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First State of Lafreri's Rare Map of Austria & Hungary
Rare of the Austria and Hungary, published in Rome by Antonio Lafreri.
The present map is among the earliest obtainable modern maps of Austria and Hungary. Based upon an early map engraved by Domenico Zenoi for Donato Bertielli in 1553, the map draws on the intense effort among mid-16th Century Italian mapmakers to bring together the best available modern cartographic information from around the world. Pre-dating the work of Ortelius by several decades, this group of Italian mapmakers, which would come to be known as the Lafreri School, represented the first comprehensive effort to publish modern maps of all parts of the world, rather than simply focusing in on local regions and local markets.
The map follows the course of the Danube River from Linz to Belgrade, with the cities of Vienna, Bratislava and Budapest prominently noted. The map reaches south to the Drava River and north to Cassovia (Košice) in modern day Slovakia.
Lafreri School of Mapmakers
Antoine Lafréry, better known as Antonio Lafreri (1512-77) was born in Besançon. His earliest work in Rome dates to about 1544. From his workshop on the Via del Parione, he produced many important publications. In 1553, he founded a company with his mentor, Antonio Salamanca, which would operate until 1562. Thereafter, from 1562 to Lafreri's death in 1577, he conducted business under his own name.
While Lafreri did create maps, he was primarily a dealer and publisher, rather than an artisan in his own right. He carried a vast stock of maps and prints made by other printers from both Rome and Venice. He became known for producing IATO (Italian-Assembled-To-Order) atlases, each unique composite atlases featuring a selection of fine Italian maps, made to the tastes of individual clients. Pre-dating Abraham Ortelius, these 'Lafreri Atlases' and their contents, represent the birth of the modern atlas. Owing to the popular acclaim of these atlases, while the term was never used during this period, the Italian maps from this era are today often said to be of the 'Lafreri School'.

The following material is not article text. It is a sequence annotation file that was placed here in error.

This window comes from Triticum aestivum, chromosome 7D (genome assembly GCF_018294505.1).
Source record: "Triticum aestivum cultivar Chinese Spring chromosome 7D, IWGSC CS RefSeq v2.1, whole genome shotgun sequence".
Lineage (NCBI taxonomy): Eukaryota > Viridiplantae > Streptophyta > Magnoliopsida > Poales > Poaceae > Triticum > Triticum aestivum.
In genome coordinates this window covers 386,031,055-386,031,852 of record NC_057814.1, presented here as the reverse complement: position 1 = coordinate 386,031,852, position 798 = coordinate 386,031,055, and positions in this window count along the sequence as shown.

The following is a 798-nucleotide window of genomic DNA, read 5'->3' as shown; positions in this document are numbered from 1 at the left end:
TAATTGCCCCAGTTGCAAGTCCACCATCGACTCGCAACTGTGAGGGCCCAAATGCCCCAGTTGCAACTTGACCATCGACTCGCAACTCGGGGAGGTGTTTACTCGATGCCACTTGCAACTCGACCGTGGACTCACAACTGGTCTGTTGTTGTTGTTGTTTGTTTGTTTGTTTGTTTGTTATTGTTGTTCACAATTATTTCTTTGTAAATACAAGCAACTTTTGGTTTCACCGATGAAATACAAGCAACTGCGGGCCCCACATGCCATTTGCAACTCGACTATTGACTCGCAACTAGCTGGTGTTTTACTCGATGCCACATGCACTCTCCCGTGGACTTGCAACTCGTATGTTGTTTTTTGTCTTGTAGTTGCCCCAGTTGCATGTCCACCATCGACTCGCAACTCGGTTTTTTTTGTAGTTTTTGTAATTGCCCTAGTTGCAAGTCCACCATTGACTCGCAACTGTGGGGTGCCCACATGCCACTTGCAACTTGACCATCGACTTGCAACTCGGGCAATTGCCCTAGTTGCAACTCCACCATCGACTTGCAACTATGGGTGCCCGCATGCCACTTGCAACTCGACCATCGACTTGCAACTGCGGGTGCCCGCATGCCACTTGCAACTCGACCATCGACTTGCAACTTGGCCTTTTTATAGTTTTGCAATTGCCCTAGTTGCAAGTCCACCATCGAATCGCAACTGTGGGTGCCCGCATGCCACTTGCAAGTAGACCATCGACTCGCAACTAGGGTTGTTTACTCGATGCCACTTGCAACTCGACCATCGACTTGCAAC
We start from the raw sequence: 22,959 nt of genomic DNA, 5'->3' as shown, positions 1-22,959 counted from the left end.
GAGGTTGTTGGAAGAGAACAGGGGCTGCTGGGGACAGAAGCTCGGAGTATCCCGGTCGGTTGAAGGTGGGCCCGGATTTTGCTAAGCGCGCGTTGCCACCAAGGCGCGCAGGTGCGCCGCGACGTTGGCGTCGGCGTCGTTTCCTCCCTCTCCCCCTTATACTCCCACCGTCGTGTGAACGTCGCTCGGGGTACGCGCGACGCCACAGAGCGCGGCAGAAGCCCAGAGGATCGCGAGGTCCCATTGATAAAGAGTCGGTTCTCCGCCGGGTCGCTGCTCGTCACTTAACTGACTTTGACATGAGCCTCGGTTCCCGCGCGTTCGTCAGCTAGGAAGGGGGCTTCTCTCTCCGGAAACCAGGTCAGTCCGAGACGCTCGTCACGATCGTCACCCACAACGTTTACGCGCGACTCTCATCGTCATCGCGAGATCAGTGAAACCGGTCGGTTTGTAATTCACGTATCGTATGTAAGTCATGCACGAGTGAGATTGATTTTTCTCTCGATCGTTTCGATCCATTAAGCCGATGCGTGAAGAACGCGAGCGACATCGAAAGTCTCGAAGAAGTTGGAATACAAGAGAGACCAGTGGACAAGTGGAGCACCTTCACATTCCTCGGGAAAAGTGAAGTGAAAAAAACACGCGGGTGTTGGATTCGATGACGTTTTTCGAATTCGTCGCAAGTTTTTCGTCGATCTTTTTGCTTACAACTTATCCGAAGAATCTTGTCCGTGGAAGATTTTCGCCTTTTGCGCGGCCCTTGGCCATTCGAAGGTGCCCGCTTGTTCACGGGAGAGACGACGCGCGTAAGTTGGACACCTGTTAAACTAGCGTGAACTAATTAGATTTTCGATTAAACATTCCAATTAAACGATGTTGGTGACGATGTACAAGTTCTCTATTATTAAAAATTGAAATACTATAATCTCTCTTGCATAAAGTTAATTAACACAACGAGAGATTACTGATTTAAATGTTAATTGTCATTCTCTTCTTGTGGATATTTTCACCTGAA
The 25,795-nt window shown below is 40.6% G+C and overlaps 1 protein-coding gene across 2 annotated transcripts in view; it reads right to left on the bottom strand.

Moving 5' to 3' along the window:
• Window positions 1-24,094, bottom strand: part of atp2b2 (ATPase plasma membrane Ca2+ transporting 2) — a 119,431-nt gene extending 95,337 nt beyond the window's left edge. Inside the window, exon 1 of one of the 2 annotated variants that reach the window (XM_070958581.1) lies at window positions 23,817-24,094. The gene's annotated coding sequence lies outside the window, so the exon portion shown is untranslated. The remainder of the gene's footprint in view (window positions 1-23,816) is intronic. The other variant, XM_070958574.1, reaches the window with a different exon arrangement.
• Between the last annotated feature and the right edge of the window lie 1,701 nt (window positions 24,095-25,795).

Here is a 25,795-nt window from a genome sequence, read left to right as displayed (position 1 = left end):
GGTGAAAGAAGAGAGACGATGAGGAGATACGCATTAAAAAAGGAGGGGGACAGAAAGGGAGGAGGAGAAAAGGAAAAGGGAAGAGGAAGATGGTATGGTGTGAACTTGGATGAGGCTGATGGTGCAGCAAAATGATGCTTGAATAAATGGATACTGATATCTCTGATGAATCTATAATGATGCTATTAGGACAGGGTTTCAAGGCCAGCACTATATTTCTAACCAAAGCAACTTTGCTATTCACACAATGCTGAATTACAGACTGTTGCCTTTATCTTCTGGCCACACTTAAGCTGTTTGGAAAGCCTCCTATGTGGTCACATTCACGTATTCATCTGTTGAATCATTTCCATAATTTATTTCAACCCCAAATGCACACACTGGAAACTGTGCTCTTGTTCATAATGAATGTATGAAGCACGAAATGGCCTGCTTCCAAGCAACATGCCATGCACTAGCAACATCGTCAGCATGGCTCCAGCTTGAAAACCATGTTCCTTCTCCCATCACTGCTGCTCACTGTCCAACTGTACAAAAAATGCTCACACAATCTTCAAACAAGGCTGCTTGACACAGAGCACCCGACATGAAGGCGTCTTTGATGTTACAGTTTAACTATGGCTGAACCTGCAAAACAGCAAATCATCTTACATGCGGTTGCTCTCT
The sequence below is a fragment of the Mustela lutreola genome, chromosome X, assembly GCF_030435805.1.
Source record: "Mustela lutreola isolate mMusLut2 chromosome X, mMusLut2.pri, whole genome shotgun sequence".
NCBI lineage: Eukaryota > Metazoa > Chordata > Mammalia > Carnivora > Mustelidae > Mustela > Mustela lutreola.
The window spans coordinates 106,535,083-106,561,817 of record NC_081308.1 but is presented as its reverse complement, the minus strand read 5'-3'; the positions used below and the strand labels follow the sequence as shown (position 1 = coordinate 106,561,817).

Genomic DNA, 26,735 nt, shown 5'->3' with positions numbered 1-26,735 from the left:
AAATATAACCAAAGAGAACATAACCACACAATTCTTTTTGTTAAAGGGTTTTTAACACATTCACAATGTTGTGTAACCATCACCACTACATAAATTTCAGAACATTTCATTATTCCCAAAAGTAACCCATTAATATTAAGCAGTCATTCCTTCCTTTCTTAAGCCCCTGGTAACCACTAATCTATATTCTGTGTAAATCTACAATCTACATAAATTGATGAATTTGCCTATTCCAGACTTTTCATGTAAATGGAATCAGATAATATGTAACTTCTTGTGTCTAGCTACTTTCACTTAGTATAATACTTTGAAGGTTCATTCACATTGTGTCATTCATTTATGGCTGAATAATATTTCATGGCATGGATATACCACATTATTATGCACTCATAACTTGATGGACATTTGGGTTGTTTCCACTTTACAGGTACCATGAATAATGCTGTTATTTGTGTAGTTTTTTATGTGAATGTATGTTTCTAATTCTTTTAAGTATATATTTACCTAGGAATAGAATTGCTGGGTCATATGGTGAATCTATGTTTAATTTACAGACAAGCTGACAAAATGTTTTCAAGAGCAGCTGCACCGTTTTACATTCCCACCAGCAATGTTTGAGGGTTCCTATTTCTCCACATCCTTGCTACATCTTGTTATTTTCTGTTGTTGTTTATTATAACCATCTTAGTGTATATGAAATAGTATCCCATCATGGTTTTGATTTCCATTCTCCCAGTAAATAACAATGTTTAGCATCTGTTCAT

As noted by Ashley Baynton Williams:
The reason that Lafreri's name is now used as an umbrella term for the school is because he issued a catalogue of his stock in 1572, entitled 'Indice Delle Tavole Moderne Di Geografia Della Maggior Parte Del Mondo ...'. This catalogue is very similar, both in title and contents, to bound collections of maps with an engraved title Tavole Moderne Di Geografia De La Maggior Parte Del Mondo Di Diversi Autori. Accordingly bound collections with the engraved title were attributed to Lafreri, and thence his name became associated with the group as a whole. Some writers have attributed the title to Duchetti, but there seems no good reason to challenge Lafreri's role.
The first state of the map is very rare. Bifolco notes on the the following surviving examples: Birmingham Public Library; Hungarian National Széchényi Library; Newberry Library; Biblioteca Nazionale (Florence); National Library of Israel; and British Library
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